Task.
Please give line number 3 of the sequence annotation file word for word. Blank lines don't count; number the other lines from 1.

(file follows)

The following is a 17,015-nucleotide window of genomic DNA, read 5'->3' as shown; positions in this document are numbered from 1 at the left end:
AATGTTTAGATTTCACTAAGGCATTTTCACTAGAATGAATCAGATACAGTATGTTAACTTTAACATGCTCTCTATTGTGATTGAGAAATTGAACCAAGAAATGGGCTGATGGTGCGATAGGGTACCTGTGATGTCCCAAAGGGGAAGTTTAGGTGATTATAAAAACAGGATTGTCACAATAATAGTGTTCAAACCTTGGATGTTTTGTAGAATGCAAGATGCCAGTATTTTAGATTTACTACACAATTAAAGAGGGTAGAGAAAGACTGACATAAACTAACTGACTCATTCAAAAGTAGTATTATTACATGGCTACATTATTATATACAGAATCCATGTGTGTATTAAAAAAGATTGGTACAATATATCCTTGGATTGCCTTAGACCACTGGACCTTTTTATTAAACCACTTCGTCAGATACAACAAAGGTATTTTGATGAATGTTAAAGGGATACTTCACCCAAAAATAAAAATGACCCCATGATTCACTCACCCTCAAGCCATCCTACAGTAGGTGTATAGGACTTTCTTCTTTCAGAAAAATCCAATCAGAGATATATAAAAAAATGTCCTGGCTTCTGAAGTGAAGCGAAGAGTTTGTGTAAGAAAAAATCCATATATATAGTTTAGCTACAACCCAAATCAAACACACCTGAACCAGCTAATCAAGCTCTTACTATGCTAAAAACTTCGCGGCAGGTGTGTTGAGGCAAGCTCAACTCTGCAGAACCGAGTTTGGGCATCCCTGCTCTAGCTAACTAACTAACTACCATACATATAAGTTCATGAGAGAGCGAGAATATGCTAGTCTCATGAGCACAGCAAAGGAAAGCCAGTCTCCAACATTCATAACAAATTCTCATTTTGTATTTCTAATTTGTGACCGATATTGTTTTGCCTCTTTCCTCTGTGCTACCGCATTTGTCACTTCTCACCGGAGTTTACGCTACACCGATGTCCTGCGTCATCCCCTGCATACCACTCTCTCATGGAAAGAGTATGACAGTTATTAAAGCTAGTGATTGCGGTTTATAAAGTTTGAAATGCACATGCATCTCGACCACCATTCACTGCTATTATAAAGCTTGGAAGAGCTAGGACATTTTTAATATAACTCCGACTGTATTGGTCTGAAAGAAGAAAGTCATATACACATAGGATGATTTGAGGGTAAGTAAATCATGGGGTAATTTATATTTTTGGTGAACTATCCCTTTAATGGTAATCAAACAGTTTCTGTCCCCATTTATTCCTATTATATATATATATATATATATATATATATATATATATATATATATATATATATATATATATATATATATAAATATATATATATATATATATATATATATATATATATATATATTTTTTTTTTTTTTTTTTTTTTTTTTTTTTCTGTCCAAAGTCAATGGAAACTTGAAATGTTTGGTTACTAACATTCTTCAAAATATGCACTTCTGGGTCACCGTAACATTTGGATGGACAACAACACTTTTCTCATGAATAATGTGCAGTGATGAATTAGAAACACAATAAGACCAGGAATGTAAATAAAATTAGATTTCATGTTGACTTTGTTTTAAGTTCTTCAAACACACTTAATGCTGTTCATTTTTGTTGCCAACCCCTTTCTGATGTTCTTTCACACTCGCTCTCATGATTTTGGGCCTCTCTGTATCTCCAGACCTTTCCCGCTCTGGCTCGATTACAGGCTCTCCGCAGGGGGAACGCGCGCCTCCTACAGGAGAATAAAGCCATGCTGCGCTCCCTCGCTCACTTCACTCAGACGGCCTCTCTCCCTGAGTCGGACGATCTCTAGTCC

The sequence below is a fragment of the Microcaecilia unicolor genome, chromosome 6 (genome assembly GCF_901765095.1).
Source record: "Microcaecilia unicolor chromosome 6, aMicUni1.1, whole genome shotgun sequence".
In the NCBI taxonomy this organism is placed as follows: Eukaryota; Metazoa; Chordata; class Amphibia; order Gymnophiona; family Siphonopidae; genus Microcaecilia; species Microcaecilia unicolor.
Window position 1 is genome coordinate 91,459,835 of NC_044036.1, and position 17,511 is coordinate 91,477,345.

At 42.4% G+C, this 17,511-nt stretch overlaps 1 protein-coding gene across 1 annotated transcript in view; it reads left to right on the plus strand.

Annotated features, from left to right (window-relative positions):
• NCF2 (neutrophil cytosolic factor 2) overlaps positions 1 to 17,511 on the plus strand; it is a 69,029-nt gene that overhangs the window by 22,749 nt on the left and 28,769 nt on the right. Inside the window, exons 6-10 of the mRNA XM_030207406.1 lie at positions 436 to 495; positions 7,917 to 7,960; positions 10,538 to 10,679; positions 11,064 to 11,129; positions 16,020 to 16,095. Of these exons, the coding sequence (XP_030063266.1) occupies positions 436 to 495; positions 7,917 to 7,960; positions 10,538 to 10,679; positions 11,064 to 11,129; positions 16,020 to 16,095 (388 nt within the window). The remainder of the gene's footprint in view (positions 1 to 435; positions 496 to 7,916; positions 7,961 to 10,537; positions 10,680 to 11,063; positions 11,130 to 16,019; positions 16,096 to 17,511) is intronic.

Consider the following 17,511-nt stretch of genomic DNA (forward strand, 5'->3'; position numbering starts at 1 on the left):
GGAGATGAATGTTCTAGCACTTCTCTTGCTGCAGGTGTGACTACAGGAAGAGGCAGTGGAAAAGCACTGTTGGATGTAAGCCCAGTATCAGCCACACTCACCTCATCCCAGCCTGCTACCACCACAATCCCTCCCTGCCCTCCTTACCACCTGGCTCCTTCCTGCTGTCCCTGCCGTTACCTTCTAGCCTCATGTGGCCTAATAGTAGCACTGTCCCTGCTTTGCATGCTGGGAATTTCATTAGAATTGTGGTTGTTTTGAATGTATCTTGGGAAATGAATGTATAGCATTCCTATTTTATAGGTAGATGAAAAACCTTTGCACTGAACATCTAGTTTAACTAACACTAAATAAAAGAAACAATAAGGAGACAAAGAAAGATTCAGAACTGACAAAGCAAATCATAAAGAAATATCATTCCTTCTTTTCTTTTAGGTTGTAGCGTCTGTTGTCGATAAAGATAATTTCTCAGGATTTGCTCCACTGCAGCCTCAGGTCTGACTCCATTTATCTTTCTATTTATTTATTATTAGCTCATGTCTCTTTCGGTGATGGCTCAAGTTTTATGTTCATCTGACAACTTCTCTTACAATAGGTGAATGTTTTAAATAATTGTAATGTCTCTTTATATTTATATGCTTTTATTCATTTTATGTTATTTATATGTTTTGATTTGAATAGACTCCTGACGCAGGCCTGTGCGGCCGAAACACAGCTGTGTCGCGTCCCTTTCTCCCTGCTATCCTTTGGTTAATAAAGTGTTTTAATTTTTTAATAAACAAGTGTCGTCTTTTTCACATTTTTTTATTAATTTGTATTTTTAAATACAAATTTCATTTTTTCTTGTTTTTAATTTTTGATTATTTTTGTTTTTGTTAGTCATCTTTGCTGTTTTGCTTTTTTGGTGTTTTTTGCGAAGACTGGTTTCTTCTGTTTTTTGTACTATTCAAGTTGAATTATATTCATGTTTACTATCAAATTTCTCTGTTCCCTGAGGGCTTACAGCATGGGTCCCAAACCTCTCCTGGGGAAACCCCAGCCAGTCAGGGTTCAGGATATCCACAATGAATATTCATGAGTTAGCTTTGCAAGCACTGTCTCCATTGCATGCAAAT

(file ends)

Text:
The sequence below is a fragment of the Microcaecilia unicolor genome, chromosome 6 (genome assembly GCF_901765095.1).